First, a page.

Another case is delay management. As a tool to mitigate the delays, Volotea was using high Cost Index. What StorkJet has analyzed, was the impact of this policy on the fuel consumption and the flight time (figure 5.3).


  • FuelPro allowed assessing fuel–time tradeoff for delayed operations
  • On average using a high cost index to reduce delay causes:
    • 250 kg/flight of additional fuel burn
    • 6-7 minutes shorter flight time
  • Analysis of the number of flights within:
    • EC-261 threshold
    • Airport curfews
    • Pilots’ flight time limits

Allows for better delay management

The fuel-time tradeoff of high-cost index flights compared with the standard cost index as a function of distance

Figure 5.3

The main goal was to simulate how fuel consumption and flight time would change with a different Cost Index. The increase in fuel consumption on ‘high Cost Index’ flights, compared with the one on ‘standard Cost Index’ flights was analyzed, in the function of flight distance. The same process was applied to the flight time analysis. It was discovered that, for each „high Cost Index” flight Volotea could save on average 250kg of fuel by extending the flight time by around six to seven minutes. For shorter flights, as the chart shows, the penalty is even higher, as less time is saved and additional fuel is burned anyhow. Analyses were also made of how many flights using the ‘high Cost Index’ went below the threshold of EC261, airport curfews or the pilots’ flight time limits. The results revealed that there were very few flights that matched those conditions, and for most of them, the delay costs would be incurred anyhow (even if the flight was flown seven minutes faster), while there was a saving of 250kg of fuel per flight. As a result of StorkJet’s analysis, Volotea has amended its delay management procedures accordingly to realize those savings.


Another case is tankering, whose rate has changed significantly since the implementation of FuelPro (figure 5.4).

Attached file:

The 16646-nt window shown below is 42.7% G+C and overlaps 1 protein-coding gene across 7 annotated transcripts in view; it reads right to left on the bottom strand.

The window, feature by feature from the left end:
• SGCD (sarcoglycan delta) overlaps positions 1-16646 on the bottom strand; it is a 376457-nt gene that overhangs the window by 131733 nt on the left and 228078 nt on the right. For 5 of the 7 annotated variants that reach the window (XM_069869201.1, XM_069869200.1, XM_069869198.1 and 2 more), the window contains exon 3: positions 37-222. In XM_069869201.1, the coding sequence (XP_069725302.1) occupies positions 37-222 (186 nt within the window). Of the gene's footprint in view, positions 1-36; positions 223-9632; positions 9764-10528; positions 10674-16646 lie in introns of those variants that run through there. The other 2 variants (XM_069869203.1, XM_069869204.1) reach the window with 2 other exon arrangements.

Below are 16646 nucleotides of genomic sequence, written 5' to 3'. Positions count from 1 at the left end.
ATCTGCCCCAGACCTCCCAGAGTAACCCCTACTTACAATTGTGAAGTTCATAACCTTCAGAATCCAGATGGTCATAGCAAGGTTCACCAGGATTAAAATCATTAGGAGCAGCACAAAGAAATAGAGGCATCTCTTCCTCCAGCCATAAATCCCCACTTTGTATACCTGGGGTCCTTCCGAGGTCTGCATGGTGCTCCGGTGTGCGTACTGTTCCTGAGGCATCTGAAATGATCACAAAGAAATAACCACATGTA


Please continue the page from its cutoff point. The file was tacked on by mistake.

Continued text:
• Since the implementation of FuelPro, the rate of tankering has increased from 55 % to 80%.
  • Tankering generated 5 000 000 USD in savings in year 2022.
  • If current level of tankering is maintained, estimated savings for year 2023 are 7 700 000 USD.

Figure 5.4

Fuel tankering is performed in order to avoid the uplift of expensive fuel at the destination. Volotea had been applying tankering to flights before the launch of FuelPro, but after the implementation of this tool and proper analysis related to the profitability of tankering on specific sectors, its rate has increased significantly. In Volotea, tankering made it possible to generate savings of 5,000,000 USD in 2022. If the trend is maintained, the estimated savings for the year 2023 are 7,700,000 USD. It is worth mentioning that the increase of tankering rate to the current level, due to higher fuel consumption in flight, has led to a growth of 0.95 percent in the total yearly CO2 footprint generated by Volotea’s fleet. However, tankering savings made it possible to reduce fuel costs by 3%. As a result, with more frequent tankering, we see a much higher contribution of fuel cost reductions rather than the increase of CO2 footprint or extra costs resulting from CORSIA/ETS emission charges. Moreover, since its foundation, Volotea has carried out various sustainability projects, thanks to which the carbon footprint per passenger-kilometer was reduced by more than 40% and is now offsetting its current total carbon emissions by 5%, aiming to reach a 25% reduction in CO2 footprint by 2025. Considering such a high environmental awareness among Volotea’s community, the airline would be able to allocate part of the savings from tankering for purposes related to environmental protection currently in progress: for instance, further support in the process of development and distribution of SAF (Sustainable Aviation Fuel). With the help of FuelPro, tankering can be optimized to the most efficient level achievable.


Another milestone which Volotea has made in cooperation with StorkJet, was the implementation of FlyGuide — an EFB App available on every Volotea pilot’s iPad (figure 6.1).